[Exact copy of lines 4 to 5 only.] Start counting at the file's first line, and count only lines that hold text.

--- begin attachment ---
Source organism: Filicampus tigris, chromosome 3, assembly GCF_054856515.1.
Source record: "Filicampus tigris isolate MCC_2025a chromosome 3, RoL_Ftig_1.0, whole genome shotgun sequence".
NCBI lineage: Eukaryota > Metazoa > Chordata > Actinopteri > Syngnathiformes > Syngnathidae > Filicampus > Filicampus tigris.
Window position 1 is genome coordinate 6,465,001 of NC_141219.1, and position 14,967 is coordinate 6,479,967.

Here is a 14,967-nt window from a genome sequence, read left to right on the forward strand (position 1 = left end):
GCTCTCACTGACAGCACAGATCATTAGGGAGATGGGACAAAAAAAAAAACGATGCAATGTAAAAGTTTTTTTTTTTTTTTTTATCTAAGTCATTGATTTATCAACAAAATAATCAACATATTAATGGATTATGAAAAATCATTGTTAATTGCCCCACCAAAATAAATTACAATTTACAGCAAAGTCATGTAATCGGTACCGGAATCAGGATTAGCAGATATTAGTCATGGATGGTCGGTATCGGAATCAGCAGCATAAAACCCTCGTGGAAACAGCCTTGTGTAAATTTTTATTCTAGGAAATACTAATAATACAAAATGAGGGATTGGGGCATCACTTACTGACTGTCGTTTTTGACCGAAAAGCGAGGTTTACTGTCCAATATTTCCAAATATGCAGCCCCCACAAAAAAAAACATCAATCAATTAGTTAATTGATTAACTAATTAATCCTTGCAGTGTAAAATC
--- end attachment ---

Window position 1 is genome coordinate 6,465,001 of NC_141219.1, and position 14,967 is coordinate 6,479,967.

Here is a 14,967-nt window from a genome sequence, read left to right on the forward strand (position 1 = left end):